Lawmakers in Alabama are moving forward with a bill that would legalize medical marijuana, and some believe it has a better chance of passing now than ever before. Senate Bill 326 -- the Medical Marijuana Patient Safe Access Act -- squeaked through a Senate committee on Wednesday with a 4-3 vote and will now go before the Senate for consideration. It is the first time Alabama senators will consider such a bill, according to

The legislation, sponsored by Democratic state Sen. Bobby Singleton, would cover a long list of medical conditions, unlike some other states' medical marijuana laws that cover only a limited number of ailments. "All we're trying to do is give these people who have ailments, who suffer from chronic pain, the opportunity to have a treatment that is natural, that is not synthetic,” Singleton told the Associated Press. "This is not about a smoke-fest. … I'm not trying to be the next Colorado.” The bill was drafted by Alabama Safe Access Project, a nonprofit group that promotes legalizing cannabis for medical patients.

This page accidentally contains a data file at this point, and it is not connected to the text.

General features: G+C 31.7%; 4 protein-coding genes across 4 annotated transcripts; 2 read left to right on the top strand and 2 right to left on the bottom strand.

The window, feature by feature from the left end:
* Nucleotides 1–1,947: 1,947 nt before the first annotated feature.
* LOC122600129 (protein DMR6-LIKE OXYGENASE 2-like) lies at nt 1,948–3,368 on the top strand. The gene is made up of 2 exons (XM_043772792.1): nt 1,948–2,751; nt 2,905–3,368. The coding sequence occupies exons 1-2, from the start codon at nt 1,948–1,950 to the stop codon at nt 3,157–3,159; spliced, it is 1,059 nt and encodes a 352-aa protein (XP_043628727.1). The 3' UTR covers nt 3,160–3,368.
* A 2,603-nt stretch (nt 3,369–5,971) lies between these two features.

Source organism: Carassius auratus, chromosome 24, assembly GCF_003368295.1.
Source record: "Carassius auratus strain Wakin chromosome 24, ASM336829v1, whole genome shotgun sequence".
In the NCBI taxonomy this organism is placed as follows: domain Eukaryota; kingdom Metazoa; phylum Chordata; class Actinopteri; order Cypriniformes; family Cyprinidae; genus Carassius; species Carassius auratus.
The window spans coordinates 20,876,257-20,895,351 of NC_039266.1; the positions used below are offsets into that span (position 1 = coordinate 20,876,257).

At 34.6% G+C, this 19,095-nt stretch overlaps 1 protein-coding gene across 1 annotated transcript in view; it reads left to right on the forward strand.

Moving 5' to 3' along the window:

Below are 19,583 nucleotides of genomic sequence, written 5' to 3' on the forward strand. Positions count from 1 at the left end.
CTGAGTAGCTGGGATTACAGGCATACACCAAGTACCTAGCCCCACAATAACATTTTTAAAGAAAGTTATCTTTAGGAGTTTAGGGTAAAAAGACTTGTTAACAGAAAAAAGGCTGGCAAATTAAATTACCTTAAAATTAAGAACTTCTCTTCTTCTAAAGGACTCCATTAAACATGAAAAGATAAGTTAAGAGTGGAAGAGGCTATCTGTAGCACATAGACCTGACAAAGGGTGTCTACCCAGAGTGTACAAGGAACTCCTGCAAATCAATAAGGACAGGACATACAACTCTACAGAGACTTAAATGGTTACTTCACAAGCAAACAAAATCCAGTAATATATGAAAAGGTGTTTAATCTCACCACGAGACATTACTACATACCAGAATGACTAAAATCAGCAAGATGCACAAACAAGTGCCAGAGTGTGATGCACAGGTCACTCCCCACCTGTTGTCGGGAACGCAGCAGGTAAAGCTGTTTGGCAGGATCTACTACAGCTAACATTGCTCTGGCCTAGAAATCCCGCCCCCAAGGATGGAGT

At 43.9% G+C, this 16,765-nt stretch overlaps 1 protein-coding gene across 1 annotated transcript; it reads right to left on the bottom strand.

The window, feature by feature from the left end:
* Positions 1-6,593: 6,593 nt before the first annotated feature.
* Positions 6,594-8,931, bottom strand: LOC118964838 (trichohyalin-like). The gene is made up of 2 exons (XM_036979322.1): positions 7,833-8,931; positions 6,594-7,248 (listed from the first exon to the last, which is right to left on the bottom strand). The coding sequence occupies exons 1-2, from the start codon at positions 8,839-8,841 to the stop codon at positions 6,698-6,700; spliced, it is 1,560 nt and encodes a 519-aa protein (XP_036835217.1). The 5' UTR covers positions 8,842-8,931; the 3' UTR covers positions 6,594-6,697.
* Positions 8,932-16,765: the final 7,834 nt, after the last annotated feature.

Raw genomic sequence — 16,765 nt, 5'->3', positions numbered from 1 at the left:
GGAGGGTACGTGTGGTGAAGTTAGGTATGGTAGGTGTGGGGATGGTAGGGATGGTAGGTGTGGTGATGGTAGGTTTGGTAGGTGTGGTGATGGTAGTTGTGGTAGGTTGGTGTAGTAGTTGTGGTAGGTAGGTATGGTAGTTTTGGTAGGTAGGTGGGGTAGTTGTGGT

Alabama is considered among the most conservative states in the U.S., a label it shares with nearby Mississippi and Louisiana. Of the Southern states, only Georgia and Alabama have some form of legalized medical marijuana. Last year, Alabama Gov. Robert Bentley signed a law allowing seizure patients to possess and use low-THC marijuana extracts for treatment of their disorders. Georgia passed legislation this week allowing the same.

While support for marijuana legalization across the U.S. now hovers around 51 percent, in the South, that figure drops to about 47 percent, according to the latest Gallup polling. Conservatives surveyed were 42 percent less likely than liberals to support legal pot.

Some Alabama lawmakers said the Senate bill didn’t stand a chance. Republican state Sen. Phil Williams said he would try to block the bill on the Senate floor.

But advocates of pot legalization in Alabama are hopeful. "The more and more states that have passed it, the more people are seeing that the sky doesn't fall to the ground if you pass medical marijuana laws,” Ron Crumpton of the Alabama Safe Access Project told Twenty-three states have legalized marijuana for medical purposes. "It is something that thousands of people in Alabama, if not hundreds of thousands, can benefit from,” said Crumpton.